Red-Belted Bracket Fungi


Many bracket fungi form roughly semicircular shelves called “conks” on dead or living trees. I believe the pictured specimens are red-belted (or banded) polypore, though I am by no means an authority on shelf fungi. The red-belted bracket fungi, Fomitopsis pinicola, are one of the most widely distributed varieties of shelf fungi in North America, although they are rare in south-east USA. They are also one of the most prominent wood decayers in the coniferous forests where they reside. As shown in most of the photos, they excrete droplets of clear liquid from pores on the sides and bottom of the fruiting body. I was not able to find any further information on this fluid other than it being referred to as “metabolic exudate.”

These bracket fungi were discovered on a fallen log, while on a camping trip in the Okanogan-Wenatchee National Forest. The previous four blog posts include other discoveries in this same area. In fact, the dog vomit slime mold featured in one of those articles was only 50 feet from these shelf fungi.

Shortly after posting this piece, I came across another posting within the WordPress community by the ENVB 222 Bracket Fungus Group, entitled Bracket Fungi. This article contains a more in depth look into shelf fungi, including some interesting findings related to the red-banded bracket fungi.


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13 Responses to Red-Belted Bracket Fungi

  1. Extremely interesting. I’ve never noticed them “sweating” like that. I’ll have to take a closer look next time I see one.


  2. Excellent photographs, Rick. Very nice captures of a fascinating phenomenon.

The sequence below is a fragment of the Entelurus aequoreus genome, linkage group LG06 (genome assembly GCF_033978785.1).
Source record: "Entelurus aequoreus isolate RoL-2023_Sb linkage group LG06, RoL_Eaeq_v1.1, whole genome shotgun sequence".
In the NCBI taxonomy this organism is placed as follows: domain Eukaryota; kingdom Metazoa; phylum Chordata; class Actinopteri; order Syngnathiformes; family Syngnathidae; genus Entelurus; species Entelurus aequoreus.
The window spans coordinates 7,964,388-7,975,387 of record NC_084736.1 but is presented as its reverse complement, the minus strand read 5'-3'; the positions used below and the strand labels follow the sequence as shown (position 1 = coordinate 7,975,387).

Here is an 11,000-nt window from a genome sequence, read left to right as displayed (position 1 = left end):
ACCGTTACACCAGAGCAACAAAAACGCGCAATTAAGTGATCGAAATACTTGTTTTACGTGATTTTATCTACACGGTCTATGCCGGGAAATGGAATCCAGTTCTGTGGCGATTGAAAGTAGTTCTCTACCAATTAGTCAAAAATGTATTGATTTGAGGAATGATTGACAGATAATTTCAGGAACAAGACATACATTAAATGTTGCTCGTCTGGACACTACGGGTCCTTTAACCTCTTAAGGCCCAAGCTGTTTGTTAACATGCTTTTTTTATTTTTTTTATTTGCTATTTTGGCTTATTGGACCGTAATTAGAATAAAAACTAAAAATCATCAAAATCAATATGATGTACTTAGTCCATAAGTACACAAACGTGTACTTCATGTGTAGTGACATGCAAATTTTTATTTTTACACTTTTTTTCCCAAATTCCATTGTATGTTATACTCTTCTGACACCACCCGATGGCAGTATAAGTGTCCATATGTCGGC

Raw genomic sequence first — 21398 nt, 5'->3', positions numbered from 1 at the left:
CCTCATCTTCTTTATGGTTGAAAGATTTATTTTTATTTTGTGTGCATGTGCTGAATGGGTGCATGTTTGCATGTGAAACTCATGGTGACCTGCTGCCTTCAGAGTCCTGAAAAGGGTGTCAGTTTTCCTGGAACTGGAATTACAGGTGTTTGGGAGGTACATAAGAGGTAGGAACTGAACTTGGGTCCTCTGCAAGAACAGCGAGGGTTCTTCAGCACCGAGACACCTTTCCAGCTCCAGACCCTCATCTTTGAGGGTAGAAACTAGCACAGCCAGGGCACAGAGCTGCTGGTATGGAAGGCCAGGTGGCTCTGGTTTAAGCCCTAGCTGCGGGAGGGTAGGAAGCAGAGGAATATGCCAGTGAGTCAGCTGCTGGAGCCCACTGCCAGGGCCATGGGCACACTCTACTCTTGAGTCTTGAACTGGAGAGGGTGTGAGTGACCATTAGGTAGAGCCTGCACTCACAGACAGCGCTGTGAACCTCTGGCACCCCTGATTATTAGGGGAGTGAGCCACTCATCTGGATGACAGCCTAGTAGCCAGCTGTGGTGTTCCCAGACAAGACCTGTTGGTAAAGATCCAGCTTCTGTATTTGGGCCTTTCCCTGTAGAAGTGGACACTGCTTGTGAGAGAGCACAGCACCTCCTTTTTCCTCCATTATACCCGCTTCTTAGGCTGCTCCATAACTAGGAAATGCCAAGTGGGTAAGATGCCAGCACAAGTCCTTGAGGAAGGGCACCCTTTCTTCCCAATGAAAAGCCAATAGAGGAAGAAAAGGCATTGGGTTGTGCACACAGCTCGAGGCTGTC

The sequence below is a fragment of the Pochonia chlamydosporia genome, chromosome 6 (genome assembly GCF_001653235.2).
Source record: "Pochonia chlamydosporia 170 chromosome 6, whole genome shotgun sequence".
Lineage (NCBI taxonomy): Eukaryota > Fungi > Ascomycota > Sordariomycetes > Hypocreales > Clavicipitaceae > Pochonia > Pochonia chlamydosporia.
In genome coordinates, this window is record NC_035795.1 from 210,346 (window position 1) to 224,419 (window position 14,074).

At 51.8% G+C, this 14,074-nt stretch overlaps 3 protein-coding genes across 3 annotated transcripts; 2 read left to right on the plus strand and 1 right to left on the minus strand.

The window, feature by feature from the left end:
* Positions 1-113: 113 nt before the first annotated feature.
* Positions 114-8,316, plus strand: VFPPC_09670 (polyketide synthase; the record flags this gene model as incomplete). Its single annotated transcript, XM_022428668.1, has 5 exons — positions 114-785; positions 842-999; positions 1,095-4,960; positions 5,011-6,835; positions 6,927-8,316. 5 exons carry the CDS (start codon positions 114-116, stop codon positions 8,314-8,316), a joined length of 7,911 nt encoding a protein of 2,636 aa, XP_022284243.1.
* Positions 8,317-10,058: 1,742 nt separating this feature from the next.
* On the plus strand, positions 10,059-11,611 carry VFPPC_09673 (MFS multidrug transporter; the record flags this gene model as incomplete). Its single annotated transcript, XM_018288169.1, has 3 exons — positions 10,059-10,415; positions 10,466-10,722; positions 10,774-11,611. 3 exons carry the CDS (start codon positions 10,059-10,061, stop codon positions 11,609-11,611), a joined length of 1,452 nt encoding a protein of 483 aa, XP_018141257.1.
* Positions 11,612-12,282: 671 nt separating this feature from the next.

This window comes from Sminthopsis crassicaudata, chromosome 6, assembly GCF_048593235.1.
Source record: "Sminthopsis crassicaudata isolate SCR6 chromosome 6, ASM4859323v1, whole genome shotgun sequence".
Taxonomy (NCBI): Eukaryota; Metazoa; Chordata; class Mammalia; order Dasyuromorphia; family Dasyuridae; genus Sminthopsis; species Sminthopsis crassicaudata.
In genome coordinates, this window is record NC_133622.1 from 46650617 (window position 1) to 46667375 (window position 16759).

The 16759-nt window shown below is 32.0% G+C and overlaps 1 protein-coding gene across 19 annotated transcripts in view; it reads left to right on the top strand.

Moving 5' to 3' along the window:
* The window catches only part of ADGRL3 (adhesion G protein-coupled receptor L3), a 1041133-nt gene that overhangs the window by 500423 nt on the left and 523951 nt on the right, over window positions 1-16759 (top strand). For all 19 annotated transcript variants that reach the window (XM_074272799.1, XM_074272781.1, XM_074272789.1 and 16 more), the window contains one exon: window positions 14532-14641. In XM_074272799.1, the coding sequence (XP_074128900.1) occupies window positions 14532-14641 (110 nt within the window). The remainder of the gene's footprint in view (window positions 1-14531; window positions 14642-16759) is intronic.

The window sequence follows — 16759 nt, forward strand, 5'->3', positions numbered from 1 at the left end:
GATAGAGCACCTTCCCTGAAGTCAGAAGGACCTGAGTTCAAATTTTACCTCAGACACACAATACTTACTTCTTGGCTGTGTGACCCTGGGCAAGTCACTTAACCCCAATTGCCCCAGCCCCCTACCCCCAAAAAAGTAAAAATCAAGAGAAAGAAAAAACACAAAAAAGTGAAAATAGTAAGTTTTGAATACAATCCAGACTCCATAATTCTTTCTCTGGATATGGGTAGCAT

3. Finn Holding says:

    Do the droplets drop? I’m wondering if they are a means of disseminating spores. Species of the Coprinus genus sensesce and form a black inky liquid which drops to the ground carrying the spores, so I wonder if this is an analogous mechanism for reproduction.

    If not, I guess it could be a means of excreting toxic metabolites. Fungi have some very exotic biochemistry which produces compounds called ‘secondary metabolites’ and as fsar as I know no one knows why these compounds are made but they may be a means of sequestering toxic byproducts of metabolism. And some some of them are highly toxic – to humans at least – e.g. the Amanita genus.

    It would be interesting to analyse one of those drops and see what’s in it. Maybe discover a new antibiotic…


  4. Bruce Hagen says:

    Rick, great narrative. I’ve seen many dead and fallen trees with red belt fungus conks in the coniferous forests throughout California. It’s primarily an organism that exploits dead material (saphrophytic), but can decay the heart wood of living trees. I suspect that the droplets of moisture are primarily water from the region of wood that is being colonized by the fungus. Trees often respond to wounding and pathogen invasion by increasing the moisture level in the affected area. This serves to increase resistant to decay. Perhaps this is a strategy to reduce water content, which would allow the pathogen to spread?


    • Finn Holding says:

      That’s a really interesting idea and would show an adaptation to living on a live tree. Although the photographs here show the conks also exude the drops when they’re growing on dead wood, but if there is sufficient moisture in the dead wood I guess the same mechanism may still be used to dissipate extraneous water.


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  7. Kassandra Chapman says:

    Could you identify a few mushrooms, I think it may be this kind but not sure ?


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